Posts in the Books category.
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January 19

Book: The Botanist and the Vintner

In the mid-1860s, grapevines in southeastern France inexplicably began to wither and die. Jules-Émile Planchon, a botanist from Montpellier, was sent to investigate. He discovered that the vine roots were covered in microscopic yellow insects. What they were and where they had come from was a mystery. The infestation advanced with the relentlessness of an invading army and within a few years had spread across Europe, from Portugal to the Crimea. The wine industry was on the brink of disaster. The French government offered a prize of three hundred thousand gold francs for a remedy. Planchon believed he had the answer and set out to prove it. Gripping and intoxicating, The Botanist and the Vintner brings to life one of the most significant, though little-known, events in the history of wine.
posted by Homo neanderthalensis at 7:16 PM - 3 comments

January 14

Book: Spineless

Jellyfish have been swimming in our oceans for well over half a billion years, longer than any other animal that lives on the planet. They make a venom so toxic it can kill a human in three minutes. Their sting—microscopic spears that pierce with five million times the acceleration of gravity—is the fastest known motion in the animal kingdom. Made of roughly 95 percent water, some jellies are barely perceptible virtuosos of disguise, while others glow with a luminescence that has revolutionized biotechnology. Yet until recently, jellyfish were largely ignored by science, and they remain among the most poorly understood of ocean dwellers. More than a decade ago, Juli Berwald left a career in ocean science to raise a family in landlocked Austin, Texas, but jellyfish drew her back to the sea. Recent, massive blooms of billions of jellyfish have clogged power plants, decimated fisheries, and caused millions of dollars of damage. Driven by questions about how overfishing, coastal development, and climate change were contributing to a jellyfish population explosion, Juli embarked on a scientific odyssey. She traveled the globe to meet the biologists who devote their careers to jellies, hitched rides on Japanese fishing boats to see giant jellyfish in the wild, raised jellyfish in her dining room, and throughout it all marveled at the complexity of these alluring and ominous biological wonders. Gracefully blending personal memoir with crystal-clear distillations of science, Spineless is the story of how Juli learned to navigate and ultimately embrace her ambition, her curiosity, and her passion for the natural world. She discovers that jellyfish science is more than just a quest for answers. It’s a call to realize our collective responsibility for the planet we share.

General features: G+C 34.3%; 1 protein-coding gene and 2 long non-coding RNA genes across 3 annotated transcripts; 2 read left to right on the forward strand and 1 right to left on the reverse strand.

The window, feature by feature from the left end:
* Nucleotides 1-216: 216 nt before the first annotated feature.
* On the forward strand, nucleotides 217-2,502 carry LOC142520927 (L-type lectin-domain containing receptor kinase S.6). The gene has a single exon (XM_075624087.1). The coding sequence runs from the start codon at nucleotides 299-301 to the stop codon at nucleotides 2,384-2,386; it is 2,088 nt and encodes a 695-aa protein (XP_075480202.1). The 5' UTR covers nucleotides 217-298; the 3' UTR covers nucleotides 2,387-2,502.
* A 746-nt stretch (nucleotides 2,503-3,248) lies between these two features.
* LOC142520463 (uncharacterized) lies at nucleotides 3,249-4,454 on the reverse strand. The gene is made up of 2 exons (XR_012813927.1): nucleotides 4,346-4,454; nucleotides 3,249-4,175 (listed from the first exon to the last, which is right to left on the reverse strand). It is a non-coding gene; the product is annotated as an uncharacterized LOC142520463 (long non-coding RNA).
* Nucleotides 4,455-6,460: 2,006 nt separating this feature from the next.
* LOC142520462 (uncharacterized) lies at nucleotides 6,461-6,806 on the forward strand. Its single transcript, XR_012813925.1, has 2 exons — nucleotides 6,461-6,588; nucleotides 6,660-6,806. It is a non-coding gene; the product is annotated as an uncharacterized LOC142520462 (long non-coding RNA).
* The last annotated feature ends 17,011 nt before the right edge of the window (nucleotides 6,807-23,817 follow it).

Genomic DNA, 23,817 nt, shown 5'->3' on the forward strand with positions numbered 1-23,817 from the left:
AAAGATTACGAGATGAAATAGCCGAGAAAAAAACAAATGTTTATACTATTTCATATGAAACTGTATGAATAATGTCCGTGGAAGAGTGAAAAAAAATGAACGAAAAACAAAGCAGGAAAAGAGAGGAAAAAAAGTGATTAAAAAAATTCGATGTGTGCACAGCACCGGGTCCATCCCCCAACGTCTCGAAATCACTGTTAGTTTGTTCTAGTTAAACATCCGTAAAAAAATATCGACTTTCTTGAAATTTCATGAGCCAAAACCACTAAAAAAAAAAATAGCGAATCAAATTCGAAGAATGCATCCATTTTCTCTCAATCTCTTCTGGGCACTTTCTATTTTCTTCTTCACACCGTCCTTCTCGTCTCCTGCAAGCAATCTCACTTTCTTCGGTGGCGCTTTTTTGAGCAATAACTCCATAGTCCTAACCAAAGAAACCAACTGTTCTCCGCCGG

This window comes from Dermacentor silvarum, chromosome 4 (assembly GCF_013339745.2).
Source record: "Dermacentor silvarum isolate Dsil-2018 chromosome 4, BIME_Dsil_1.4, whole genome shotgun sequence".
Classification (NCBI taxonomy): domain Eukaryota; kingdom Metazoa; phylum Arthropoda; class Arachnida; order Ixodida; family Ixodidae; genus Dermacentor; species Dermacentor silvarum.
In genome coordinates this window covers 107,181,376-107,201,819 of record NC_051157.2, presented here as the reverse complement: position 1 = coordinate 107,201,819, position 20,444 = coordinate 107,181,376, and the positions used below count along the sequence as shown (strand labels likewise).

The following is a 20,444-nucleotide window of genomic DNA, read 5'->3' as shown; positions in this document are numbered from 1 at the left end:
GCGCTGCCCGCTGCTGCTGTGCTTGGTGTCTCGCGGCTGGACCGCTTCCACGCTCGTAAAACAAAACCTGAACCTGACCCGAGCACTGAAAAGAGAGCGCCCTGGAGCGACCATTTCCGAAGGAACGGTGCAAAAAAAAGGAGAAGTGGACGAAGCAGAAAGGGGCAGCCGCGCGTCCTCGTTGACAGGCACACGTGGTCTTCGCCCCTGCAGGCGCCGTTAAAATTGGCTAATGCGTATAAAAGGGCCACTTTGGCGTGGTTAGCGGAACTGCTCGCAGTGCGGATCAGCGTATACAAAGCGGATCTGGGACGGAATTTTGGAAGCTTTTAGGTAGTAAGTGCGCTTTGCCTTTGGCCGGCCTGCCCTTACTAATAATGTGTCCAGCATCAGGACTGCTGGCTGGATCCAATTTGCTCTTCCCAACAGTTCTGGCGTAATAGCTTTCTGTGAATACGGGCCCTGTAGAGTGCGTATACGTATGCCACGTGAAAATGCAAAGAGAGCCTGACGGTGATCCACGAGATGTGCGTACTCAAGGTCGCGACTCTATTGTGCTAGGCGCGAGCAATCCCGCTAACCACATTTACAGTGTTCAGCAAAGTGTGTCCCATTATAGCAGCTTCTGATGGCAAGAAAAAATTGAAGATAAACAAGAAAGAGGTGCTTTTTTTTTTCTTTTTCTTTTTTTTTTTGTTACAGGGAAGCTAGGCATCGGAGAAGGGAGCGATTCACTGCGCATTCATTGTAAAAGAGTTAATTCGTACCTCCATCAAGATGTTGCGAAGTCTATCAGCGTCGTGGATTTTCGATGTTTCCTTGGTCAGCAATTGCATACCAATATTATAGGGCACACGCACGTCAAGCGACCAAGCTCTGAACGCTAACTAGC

posted by Homo neanderthalensis at 10:57 PM - 1 comment

January 12

Book: The Bear and the Nightingale

Winter lasts most of the year at the edge of the Russian wilderness, and in the long nights, Vasilisa and her siblings love to gather by the fire to listen to their nurse’s fairy tales. [more inside]
posted by miss-lapin at 7:38 PM - 4 comments

January 10

Book: Chop Suey

In 1784, passengers on the ship Empress of China became the first Americans to land in China, and the first to eat Chinese food. Today there are over 40,000 Chinese restaurants across the United States. Now, in Chop Suey Andrew Coe provides some history of the American infatuation with Chinese food, telling its fascinating story for the first time. It's a tale that moves from curiosity to disgust and then desire. From China, Coe's story travels to the American West, where Chinese immigrants drawn by the 1848 Gold Rush struggled against racism and culinary prejudice but still established restaurants and farms and imported an array of Asian ingredients. He traces the Chinese migration to the East Coast, highlighting that crucial moment when New York "Bohemians" discovered Chinese cuisine--and for better or worse, chop suey. Along the way, Coe shows how the peasant food of an obscure part of China came to dominate Chinese-American restaurants; unravels the truth of chop suey's origins; reveals why American Jews fell in love with egg rolls and chow mein; shows how President Nixon's 1972 trip to China opened our palates to a new range of cuisine; and explains why we still can't get dishes like those served in Beijing or Shanghai. The book also explores how American tastes have been shaped by our relationship with the outside world, and how we've relentlessly changed foreign foods to adapt to them our own deep-down conservative culinary preferences. Andrew Coe's Chop Suey: A Cultural History of Chinese Food in the United States is a fascinating tour of America's centuries-long appetite for Chinese food. Always illuminating, often exploding long-held culinary myths, this book opens a new window into defining what is American cuisine.